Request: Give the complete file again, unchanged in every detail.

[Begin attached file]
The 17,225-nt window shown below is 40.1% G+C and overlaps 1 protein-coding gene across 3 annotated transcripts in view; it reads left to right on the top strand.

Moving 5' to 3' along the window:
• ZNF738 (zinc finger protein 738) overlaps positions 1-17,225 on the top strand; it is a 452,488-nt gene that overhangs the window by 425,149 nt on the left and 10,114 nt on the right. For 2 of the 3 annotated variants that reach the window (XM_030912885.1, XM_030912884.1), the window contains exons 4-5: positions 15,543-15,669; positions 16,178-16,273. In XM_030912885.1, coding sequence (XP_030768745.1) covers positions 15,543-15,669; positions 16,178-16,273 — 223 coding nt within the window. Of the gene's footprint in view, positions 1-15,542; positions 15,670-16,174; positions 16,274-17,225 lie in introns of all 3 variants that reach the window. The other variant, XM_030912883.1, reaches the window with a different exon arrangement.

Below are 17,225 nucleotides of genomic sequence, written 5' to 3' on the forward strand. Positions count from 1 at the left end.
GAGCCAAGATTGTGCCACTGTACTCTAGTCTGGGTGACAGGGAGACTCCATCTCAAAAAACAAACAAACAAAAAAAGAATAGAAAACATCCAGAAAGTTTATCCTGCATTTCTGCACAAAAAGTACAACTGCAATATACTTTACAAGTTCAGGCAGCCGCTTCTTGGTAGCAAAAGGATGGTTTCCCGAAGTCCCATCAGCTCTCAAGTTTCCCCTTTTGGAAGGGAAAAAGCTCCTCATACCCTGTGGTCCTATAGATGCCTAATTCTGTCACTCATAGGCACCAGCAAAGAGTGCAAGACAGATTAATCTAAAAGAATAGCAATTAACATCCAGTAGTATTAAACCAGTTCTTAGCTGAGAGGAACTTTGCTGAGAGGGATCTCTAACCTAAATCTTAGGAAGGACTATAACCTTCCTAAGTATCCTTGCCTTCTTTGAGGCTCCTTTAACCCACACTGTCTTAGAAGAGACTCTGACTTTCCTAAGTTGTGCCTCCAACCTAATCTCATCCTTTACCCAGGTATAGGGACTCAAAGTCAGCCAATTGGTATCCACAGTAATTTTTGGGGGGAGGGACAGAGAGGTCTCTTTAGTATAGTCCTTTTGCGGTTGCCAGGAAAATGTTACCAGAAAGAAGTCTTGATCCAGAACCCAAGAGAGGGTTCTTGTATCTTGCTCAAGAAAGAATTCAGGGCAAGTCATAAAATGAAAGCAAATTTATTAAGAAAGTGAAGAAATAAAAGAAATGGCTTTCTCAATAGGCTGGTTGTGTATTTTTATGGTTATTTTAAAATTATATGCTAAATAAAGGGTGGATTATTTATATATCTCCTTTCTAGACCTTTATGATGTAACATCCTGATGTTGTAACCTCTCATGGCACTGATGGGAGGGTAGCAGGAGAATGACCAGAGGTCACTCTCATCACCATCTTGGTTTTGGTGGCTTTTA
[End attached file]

The 17,225-nt window shown below is 40.1% G+C and overlaps 1 protein-coding gene across 3 annotated transcripts in view; it reads left to right on the top strand.

Moving 5' to 3' along the window:
• ZNF738 (zinc finger protein 738) overlaps positions 1-17,225 on the top strand; it is a 452,488-nt gene that overhangs the window by 425,149 nt on the left and 10,114 nt on the right. For 2 of the 3 annotated variants that reach the window (XM_030912885.1, XM_030912884.1), the window contains exons 4-5: positions 15,543-15,669; positions 16,178-16,273. In XM_030912885.1, coding sequence (XP_030768745.1) covers positions 15,543-15,669; positions 16,178-16,273 — 223 coding nt within the window. Of the gene's footprint in view, positions 1-15,542; positions 15,670-16,174; positions 16,274-17,225 lie in introns of all 3 variants that reach the window. The other variant, XM_030912883.1, reaches the window with a different exon arrangement.

Below are 17,225 nucleotides of genomic sequence, written 5' to 3' on the forward strand. Positions count from 1 at the left end.
GAGCCAAGATTGTGCCACTGTACTCTAGTCTGGGTGACAGGGAGACTCCATCTCAAAAAACAAACAAACAAAAAAAGAATAGAAAACATCCAGAAAGTTTATCCTGCATTTCTGCACAAAAAGTACAACTGCAATATACTTTACAAGTTCAGGCAGCCGCTTCTTGGTAGCAAAAGGATGGTTTCCCGAAGTCCCATCAGCTCTCAAGTTTCCCCTTTTGGAAGGGAAAAAGCTCCTCATACCCTGTGGTCCTATAGATGCCTAATTCTGTCACTCATAGGCACCAGCAAAGAGTGCAAGACAGATTAATCTAAAAGAATAGCAATTAACATCCAGTAGTATTAAACCAGTTCTTAGCTGAGAGGAACTTTGCTGAGAGGGATCTCTAACCTAAATCTTAGGAAGGACTATAACCTTCCTAAGTATCCTTGCCTTCTTTGAGGCTCCTTTAACCCACACTGTCTTAGAAGAGACTCTGACTTTCCTAAGTTGTGCCTCCAACCTAATCTCATCCTTTACCCAGGTATAGGGACTCAAAGTCAGCCAATTGGTATCCACAGTAATTTTTGGGGGGAGGGACAGAGAGGTCTCTTTAGTATAGTCCTTTTGCGGTTGCCAGGAAAATGTTACCAGAAAGAAGTCTTGATCCAGAACCCAAGAGAGGGTTCTTGTATCTTGCTCAAGAAAGAATTCAGGGCAAGTCATAAAATGAAAGCAAATTTATTAAGAAAGTGAAGAAATAAAAGAAATGGCTTTCTCAATAGGCTGGTTGTGTATTTTTATGGTTATTTTAAAATTATATGCTAAATAAAGGGTGGATTATTTATATATCTCCTTTCTAGACCTTTATGATGTAACATCCTGATGTTGTAACCTCTCATGGCACTGATGGGAGGGTAGCAGGAGAATGACCAGAGGTCACTCTCATCACCATCTTGGTTTTGGTGGCTTTTA